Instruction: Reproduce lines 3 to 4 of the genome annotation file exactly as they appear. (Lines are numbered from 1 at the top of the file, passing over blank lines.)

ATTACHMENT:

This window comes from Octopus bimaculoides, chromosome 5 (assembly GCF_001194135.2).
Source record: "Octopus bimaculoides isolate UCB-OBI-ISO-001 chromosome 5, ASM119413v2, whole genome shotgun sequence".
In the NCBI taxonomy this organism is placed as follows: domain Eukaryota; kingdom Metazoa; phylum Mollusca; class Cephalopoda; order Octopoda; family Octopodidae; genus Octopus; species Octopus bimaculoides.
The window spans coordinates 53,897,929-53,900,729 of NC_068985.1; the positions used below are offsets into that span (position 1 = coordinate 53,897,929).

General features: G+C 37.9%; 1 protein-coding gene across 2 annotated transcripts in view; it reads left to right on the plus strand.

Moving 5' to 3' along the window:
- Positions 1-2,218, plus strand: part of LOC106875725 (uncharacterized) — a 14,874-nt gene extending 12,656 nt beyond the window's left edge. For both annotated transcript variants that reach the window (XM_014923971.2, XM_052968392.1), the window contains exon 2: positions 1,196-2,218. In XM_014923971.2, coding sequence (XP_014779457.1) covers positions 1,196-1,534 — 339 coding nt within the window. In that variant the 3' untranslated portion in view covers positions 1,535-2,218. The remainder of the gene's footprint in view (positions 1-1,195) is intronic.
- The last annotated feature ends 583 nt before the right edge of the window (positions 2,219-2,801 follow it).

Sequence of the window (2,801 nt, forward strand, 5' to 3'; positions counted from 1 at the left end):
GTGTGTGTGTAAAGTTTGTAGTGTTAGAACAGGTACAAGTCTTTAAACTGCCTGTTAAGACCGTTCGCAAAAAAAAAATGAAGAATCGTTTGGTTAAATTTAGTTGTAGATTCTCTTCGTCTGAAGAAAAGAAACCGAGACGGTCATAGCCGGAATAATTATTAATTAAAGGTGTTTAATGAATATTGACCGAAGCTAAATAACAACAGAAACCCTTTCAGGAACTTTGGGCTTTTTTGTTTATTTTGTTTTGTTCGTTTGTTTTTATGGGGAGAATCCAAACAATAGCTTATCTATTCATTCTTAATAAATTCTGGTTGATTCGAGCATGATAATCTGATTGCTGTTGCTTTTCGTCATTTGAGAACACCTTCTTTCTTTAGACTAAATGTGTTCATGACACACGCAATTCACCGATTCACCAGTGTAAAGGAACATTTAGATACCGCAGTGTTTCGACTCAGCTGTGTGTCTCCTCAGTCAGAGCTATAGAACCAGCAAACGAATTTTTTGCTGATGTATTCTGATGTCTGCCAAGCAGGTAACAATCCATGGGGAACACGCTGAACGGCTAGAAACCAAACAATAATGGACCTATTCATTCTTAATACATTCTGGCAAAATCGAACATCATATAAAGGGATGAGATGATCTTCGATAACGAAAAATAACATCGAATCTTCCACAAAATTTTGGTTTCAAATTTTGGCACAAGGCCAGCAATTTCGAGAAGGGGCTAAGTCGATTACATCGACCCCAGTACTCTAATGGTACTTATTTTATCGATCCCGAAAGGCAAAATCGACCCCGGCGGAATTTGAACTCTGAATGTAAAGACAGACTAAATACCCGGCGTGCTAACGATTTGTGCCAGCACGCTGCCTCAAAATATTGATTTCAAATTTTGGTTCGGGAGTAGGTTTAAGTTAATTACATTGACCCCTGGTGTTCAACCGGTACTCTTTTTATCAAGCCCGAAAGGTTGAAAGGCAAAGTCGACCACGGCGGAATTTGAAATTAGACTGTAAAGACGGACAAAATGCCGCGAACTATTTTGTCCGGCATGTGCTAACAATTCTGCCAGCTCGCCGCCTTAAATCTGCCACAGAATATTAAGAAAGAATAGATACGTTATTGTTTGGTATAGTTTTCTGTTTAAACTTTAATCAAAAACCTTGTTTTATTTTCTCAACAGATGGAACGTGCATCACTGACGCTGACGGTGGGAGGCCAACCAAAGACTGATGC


In the NCBI taxonomy this organism is placed as follows: domain Eukaryota; kingdom Metazoa; phylum Mollusca; class Cephalopoda; order Octopoda; family Octopodidae; genus Octopus; species Octopus bimaculoides.
The window spans coordinates 53,897,929-53,900,729 of NC_068985.1; the positions used below are offsets into that span (position 1 = coordinate 53,897,929).